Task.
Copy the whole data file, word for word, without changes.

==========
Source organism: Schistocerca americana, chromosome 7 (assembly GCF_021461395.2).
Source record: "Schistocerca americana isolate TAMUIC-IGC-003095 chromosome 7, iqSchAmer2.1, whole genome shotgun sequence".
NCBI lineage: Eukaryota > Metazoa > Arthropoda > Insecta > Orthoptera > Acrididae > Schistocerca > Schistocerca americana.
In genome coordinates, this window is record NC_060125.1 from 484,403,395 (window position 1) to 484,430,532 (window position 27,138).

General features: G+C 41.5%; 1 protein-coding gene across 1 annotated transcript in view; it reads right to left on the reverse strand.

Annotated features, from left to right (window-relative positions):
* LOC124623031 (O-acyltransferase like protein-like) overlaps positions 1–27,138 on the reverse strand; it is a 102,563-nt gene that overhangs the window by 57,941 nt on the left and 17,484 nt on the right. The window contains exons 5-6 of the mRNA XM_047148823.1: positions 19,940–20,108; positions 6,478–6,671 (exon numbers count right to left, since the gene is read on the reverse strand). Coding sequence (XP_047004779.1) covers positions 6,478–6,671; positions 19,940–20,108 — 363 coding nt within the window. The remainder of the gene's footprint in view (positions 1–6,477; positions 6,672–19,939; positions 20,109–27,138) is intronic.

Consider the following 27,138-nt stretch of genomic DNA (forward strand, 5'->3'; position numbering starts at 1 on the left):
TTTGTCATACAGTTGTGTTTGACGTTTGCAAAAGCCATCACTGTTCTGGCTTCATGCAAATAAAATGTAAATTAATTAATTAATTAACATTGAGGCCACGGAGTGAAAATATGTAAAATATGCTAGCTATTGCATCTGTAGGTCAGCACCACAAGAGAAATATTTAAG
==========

Source organism: Schistocerca americana, chromosome 7 (assembly GCF_021461395.2).
Source record: "Schistocerca americana isolate TAMUIC-IGC-003095 chromosome 7, iqSchAmer2.1, whole genome shotgun sequence".
NCBI lineage: Eukaryota > Metazoa > Arthropoda > Insecta > Orthoptera > Acrididae > Schistocerca > Schistocerca americana.
In genome coordinates, this window is record NC_060125.1 from 484,403,395 (window position 1) to 484,430,532 (window position 27,138).

General features: G+C 41.5%; 1 protein-coding gene across 1 annotated transcript in view; it reads right to left on the reverse strand.

Annotated features, from left to right (window-relative positions):
* LOC124623031 (O-acyltransferase like protein-like) overlaps positions 1–27,138 on the reverse strand; it is a 102,563-nt gene that overhangs the window by 57,941 nt on the left and 17,484 nt on the right. The window contains exons 5-6 of the mRNA XM_047148823.1: positions 19,940–20,108; positions 6,478–6,671 (exon numbers count right to left, since the gene is read on the reverse strand). Coding sequence (XP_047004779.1) covers positions 6,478–6,671; positions 19,940–20,108 — 363 coding nt within the window. The remainder of the gene's footprint in view (positions 1–6,477; positions 6,672–19,939; positions 20,109–27,138) is intronic.

Consider the following 27,138-nt stretch of genomic DNA (forward strand, 5'->3'; position numbering starts at 1 on the left):
TTTGTCATACAGTTGTGTTTGACGTTTGCAAAAGCCATCACTGTTCTGGCTTCATGCAAATAAAATGTAAATTAATTAATTAATTAACATTGAGGCCACGGAGTGAAAATATGTAAAATATGCTAGCTATTGCATCTGTAGGTCAGCACCACAAGAGAAATATTTAAG